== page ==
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    I'm glad we haven't had to resort to hot sauce for anything here. It wouldn't work! I was eating one of my favorite snacks the other day, a corn tortilla toasted with melted cheese and habanero pepper sauce and Shiva wouldn't leave me alone. She kept nudging me with that big nose of hers and plopping that huge paw on me. I finally told her, "okay, if you think you want this . . ." and gave her a little bite. WRONG! She loved it. I have a puppy who likes hot, spicy food. Maybe it's because her breed's Brazillian. She tries to lick the empty Negro Modela (Mexican beer) bottles, too! I tell her she's too young to drink (g). None of that explains why Bimmer likes hot food too, though. Give him a piece of jalapeno cheese and he's a happy dog.

    A word of advice, though: never Never, NEVER let your dog have any chili unless you're prepared to suffer the consequences. It doesn't bother them in the least. but oh, the stench!
     
  5. chazhound

    chazhound Alpha Dog Staff Member

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    Our dobie used to love to dig holes in a particular spot in the yard and we tried everything including placing big rocks right under the dirt to stop him. But he would just dig up the rocks and everything. Finally we tried pepper because we knew he didn't like it. And it worked.... he didn't dig there ever again.
    Try sprinkling some pepper on it if nothing else fails :)

    Chazhound
     
  6. Renee750il

    Renee750il Felurian

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    I'd forgotten about the pepper. It really does work. We had neighbors in North Carolina who always let their female Golden out in the front yard (why???) when she was in season. Of course, she came over to our yard and marked all over the place, so we ended up with every dog in the neighborhood in our front yard - our dogs were inside the fence in OUR backyard - harrassing our big yellow cat. Until my Mom got smart and followed Goldie, dumping pepper on each one of her markings. End of problem. Gulliver, our cat, could sit on the front steps and watch while his tormenters were seized by uncontrollable fits of sneezing. After a day or so of that unpleasantness the dogs didn't come back. No permanent damage done, but they wouldn't even walk through our yard for months!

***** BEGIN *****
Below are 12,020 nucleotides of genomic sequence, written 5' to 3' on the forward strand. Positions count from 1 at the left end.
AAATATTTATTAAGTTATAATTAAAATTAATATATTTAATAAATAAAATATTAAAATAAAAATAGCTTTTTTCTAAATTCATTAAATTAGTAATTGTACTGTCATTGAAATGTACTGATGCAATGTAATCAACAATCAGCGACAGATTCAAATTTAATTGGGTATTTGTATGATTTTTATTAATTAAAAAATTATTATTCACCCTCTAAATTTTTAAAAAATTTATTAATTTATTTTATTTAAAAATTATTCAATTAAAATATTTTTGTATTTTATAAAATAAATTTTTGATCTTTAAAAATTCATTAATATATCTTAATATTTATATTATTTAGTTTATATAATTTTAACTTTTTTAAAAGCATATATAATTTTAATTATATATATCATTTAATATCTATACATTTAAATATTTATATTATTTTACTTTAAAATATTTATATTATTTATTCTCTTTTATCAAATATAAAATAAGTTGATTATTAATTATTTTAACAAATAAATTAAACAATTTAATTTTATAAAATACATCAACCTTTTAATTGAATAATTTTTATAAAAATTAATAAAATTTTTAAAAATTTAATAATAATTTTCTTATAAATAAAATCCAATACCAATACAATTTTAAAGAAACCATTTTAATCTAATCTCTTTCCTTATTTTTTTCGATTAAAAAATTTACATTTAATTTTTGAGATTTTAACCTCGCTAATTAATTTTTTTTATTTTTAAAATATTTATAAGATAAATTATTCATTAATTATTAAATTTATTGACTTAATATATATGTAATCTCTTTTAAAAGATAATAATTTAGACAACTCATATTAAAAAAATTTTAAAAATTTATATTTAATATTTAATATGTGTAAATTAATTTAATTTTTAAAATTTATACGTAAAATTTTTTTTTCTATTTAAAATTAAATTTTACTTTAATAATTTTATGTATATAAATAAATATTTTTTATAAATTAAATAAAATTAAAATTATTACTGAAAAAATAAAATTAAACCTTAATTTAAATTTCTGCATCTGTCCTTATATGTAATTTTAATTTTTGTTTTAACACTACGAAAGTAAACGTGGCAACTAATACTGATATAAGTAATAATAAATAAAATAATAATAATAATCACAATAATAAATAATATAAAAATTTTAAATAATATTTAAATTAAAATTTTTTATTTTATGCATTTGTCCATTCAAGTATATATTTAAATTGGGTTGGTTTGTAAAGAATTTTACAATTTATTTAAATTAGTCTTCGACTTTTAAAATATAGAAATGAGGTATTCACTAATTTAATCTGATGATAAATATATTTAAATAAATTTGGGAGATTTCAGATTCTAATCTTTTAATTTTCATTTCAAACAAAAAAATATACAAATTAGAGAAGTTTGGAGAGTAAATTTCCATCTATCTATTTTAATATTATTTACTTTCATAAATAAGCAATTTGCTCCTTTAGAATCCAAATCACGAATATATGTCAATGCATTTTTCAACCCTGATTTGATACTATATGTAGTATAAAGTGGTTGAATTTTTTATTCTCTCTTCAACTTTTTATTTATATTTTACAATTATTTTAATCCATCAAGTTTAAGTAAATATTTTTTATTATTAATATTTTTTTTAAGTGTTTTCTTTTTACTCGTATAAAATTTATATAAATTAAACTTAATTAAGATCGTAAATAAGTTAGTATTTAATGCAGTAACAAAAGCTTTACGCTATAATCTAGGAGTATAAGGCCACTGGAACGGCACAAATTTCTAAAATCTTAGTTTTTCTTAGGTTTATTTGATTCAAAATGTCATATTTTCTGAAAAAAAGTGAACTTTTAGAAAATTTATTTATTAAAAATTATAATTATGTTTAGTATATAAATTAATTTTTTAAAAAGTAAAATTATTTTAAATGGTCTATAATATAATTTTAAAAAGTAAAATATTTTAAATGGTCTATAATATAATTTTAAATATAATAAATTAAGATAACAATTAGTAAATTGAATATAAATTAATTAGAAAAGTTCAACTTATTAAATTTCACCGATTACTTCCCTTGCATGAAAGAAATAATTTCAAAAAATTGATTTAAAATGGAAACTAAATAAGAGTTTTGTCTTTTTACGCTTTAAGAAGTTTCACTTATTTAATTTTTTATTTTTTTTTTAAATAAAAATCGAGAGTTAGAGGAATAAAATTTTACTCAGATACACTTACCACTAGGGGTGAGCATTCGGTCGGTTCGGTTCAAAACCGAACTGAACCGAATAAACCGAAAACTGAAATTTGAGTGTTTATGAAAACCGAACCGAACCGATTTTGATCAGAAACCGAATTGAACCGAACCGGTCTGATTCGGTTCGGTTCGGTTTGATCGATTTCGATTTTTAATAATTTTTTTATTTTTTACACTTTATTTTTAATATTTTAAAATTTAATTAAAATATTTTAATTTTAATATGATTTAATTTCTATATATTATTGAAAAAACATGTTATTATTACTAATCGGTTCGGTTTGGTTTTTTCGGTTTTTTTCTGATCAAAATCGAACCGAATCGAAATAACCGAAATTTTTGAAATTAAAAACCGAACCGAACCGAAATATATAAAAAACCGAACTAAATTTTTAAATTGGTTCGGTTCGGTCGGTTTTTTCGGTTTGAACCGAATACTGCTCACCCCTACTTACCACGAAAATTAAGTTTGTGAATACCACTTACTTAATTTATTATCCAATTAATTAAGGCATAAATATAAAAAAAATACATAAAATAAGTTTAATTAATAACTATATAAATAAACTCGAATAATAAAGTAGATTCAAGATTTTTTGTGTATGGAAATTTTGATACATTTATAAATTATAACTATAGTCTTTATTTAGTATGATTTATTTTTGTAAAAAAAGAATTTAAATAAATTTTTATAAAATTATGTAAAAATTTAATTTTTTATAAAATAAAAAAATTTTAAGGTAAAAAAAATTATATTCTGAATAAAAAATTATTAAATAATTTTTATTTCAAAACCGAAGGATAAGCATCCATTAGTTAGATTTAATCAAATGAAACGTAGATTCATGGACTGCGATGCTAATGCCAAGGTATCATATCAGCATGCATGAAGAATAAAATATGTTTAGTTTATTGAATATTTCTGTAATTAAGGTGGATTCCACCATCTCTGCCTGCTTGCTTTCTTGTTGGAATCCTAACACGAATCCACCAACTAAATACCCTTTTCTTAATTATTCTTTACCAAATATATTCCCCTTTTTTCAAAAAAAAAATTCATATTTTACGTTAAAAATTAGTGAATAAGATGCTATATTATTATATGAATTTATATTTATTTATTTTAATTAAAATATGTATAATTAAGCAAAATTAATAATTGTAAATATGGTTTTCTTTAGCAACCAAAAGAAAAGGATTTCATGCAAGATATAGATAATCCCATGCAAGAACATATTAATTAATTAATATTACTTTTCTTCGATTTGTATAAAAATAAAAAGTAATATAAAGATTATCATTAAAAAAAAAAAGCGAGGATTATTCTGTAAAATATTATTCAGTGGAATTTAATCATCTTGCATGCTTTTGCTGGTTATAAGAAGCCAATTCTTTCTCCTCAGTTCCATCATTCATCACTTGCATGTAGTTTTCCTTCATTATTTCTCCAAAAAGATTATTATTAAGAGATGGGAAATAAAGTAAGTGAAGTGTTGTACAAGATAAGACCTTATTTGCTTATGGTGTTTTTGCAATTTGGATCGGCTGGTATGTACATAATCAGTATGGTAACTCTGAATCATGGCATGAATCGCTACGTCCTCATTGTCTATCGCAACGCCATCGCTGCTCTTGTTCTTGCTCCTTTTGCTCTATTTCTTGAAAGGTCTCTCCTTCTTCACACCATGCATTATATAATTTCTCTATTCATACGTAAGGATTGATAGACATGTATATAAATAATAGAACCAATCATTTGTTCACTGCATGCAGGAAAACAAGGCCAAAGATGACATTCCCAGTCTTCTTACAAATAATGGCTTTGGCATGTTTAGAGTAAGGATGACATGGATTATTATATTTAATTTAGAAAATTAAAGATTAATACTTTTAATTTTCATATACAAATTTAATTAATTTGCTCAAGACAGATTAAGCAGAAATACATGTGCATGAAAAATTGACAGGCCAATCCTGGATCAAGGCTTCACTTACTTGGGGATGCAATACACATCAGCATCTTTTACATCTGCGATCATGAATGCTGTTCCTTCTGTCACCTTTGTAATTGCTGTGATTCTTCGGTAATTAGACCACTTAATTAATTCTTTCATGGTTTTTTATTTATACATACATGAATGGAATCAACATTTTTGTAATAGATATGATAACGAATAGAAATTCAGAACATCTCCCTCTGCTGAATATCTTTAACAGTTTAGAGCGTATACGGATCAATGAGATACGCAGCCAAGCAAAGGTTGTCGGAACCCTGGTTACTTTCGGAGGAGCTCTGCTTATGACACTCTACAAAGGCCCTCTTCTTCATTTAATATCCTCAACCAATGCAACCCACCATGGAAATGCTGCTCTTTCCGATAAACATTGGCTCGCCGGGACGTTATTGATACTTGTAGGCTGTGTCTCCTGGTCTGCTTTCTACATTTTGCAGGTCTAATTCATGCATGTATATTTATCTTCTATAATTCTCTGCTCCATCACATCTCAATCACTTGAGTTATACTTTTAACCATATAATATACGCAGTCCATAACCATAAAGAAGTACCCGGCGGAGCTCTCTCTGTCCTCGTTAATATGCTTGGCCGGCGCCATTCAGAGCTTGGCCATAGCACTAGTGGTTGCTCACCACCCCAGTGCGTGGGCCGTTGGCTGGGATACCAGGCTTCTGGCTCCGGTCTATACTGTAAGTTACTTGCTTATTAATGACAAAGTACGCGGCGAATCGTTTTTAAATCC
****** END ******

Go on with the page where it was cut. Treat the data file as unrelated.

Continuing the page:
7. chazhound

    chazhound Alpha Dog Staff Member

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    Haaaa haaaaaaa!!!!
    Pepper is the magic spice, and a good name for a dog too :)
     
  8. soccerwoofer

    soccerwoofer New Member

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    i don't think it's healthy,but i don't think its bad. he'll be fine.

    Luke likes popcorn,we were thing of going to Petsmart to get him "pupcorn" for treats

    i've always wondered if it was Pet smart or Pets mart :confused:
     
  9. Rae

    Rae New Member

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    hmm... i always thought of it as Pets mart, since its a "mart" kinda place.